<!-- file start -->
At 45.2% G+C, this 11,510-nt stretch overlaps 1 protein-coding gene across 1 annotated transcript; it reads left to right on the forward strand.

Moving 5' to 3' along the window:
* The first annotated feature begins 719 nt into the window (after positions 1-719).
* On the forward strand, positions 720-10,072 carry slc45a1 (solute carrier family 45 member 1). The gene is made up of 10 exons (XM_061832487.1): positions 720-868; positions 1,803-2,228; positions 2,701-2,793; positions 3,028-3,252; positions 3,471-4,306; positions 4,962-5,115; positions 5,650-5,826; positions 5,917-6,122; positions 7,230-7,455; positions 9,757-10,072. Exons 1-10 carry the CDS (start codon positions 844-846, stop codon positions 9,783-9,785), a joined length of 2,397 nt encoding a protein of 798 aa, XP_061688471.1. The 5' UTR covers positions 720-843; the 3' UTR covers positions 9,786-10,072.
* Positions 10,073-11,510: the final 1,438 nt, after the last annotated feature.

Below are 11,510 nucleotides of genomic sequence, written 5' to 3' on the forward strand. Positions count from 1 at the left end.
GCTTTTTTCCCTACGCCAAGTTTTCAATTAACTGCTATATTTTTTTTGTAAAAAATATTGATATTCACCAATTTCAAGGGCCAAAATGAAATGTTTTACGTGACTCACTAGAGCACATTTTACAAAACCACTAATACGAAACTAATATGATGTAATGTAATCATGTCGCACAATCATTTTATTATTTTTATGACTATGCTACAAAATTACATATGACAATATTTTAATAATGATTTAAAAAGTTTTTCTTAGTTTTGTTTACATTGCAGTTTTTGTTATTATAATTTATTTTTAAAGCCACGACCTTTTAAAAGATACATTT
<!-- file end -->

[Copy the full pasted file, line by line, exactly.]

At 45.2% G+C, this 11,510-nt stretch overlaps 1 protein-coding gene across 1 annotated transcript; it reads left to right on the forward strand.

Moving 5' to 3' along the window:
* The first annotated feature begins 719 nt into the window (after positions 1-719).
* On the forward strand, positions 720-10,072 carry slc45a1 (solute carrier family 45 member 1). The gene is made up of 10 exons (XM_061832487.1): positions 720-868; positions 1,803-2,228; positions 2,701-2,793; positions 3,028-3,252; positions 3,471-4,306; positions 4,962-5,115; positions 5,650-5,826; positions 5,917-6,122; positions 7,230-7,455; positions 9,757-10,072. Exons 1-10 carry the CDS (start codon positions 844-846, stop codon positions 9,783-9,785), a joined length of 2,397 nt encoding a protein of 798 aa, XP_061688471.1. The 5' UTR covers positions 720-843; the 3' UTR covers positions 9,786-10,072.
* Positions 10,073-11,510: the final 1,438 nt, after the last annotated feature.

Below are 11,510 nucleotides of genomic sequence, written 5' to 3' on the forward strand. Positions count from 1 at the left end.
GCTTTTTTCCCTACGCCAAGTTTTCAATTAACTGCTATATTTTTTTTGTAAAAAATATTGATATTCACCAATTTCAAGGGCCAAAATGAAATGTTTTACGTGACTCACTAGAGCACATTTTACAAAACCACTAATACGAAACTAATATGATGTAATGTAATCATGTCGCACAATCATTTTATTATTTTTATGACTATGCTACAAAATTACATATGACAATATTTTAATAATGATTTAAAAAGTTTTTCTTAGTTTTGTTTACATTGCAGTTTTTGTTATTATAATTTATTTTTAAAGCCACGACCTTTTAAAAGATACATTT